The Irish Red Cross held its mid year Central Council meeting on Saturday 12th June 2010. This meeting presented an opportunity to fundamentally reform the organisation. In particular it should have been an occasion that saw the current Vice Chairman tender his resignation for keeping a secret bank account for four years in the name of the Irish Red Cross with over €150,000 collected from the Irish public for the Tsunami in early 2005 and never declaring it to head office until an internal audit discovered it in late 2008 forcing him to admit its existence and return the money to head office. The Vice Chairman has to date got away scot free with this and as a result the reputation of the Irish Red Cross continues to be damaged as he is currently holds the position of Acting Chairman pending the Government's appointment of a replacement for Mr. David Andrews, who resigned in December 2009. It would seem from reports emanating from the Central Council meeting that once again Central Council members feared questioning the Vice Chairman, Tony Lawlor, on this matter. In addition no-one has ever answered the question 'what would have happened to this money and the secret bank account if the internal audit had not discovered it?' It has become ever more difficult for Irish Red Cross volunteers, members, staff and Central Council/Executive officials to explain externally to the Irish Government and the International Red Cross in Geneva why no action has been taken in this regard.

Despite the fact, however, that fundamental reform was not initiated last Saturday progress was nevertheless made in slowly changing the make up of the ruling elite on Executive Committee.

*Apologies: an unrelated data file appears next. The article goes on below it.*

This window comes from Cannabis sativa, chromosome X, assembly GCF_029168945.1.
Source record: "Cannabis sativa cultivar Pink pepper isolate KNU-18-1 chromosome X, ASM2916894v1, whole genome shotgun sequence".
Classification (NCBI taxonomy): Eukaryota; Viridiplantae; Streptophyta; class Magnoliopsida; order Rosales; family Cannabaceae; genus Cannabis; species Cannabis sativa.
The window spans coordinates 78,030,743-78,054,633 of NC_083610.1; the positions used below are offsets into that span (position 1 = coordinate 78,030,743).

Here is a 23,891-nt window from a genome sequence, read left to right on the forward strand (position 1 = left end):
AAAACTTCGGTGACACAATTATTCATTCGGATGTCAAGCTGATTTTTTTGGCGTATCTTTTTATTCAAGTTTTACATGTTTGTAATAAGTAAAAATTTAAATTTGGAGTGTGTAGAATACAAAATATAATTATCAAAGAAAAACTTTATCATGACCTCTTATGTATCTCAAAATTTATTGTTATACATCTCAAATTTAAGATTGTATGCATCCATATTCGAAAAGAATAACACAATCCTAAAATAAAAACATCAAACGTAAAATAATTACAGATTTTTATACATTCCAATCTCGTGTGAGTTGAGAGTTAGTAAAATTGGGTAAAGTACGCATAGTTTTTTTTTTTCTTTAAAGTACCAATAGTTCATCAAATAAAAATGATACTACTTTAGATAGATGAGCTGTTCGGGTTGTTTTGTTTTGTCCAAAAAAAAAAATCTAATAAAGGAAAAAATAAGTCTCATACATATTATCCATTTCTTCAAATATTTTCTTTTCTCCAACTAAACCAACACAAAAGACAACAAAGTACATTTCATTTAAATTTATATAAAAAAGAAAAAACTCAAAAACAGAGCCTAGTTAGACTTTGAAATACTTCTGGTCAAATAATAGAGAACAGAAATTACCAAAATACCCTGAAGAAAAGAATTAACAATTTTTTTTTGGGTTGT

Mr. Des Kavanagh, who has served on the Executive Committee for nearly twenty years decided not to go forward this year. This Blog would like to wish Mr. Kavanagh best wishes for the future and notes his twenty years service to the organisation. Mr Kavanagh was replaced by Ms. Ann Murphy, a government nominee to Central Council. This Blog views Ms. Murphy's election to Executive as extremely significant and very positive. Ms. Murphy, since her appointment to the Central Council twelve months ago, has clearly demonstrated that she is an independent minded woman not afraid to ask difficult questions. Ms. Murphy is known to be a very formidable woman and therefore her presence on Executive for the next twelve months is a very positive step forward for the reform agenda. Ms. Murphy is not the sort of woman to be intimidated by the bullying tactics the ruling elite are now notorious for. Congratulations therefore go to Ms. Murphy and to all those who ensured her election. There is one other new Executive Committee member, Cliona Lehane, but at this stage little is known by the Blog authors and supporters about her but a number of people have indicated that they understand she is close to the Vice Chairman but this may or may not be true.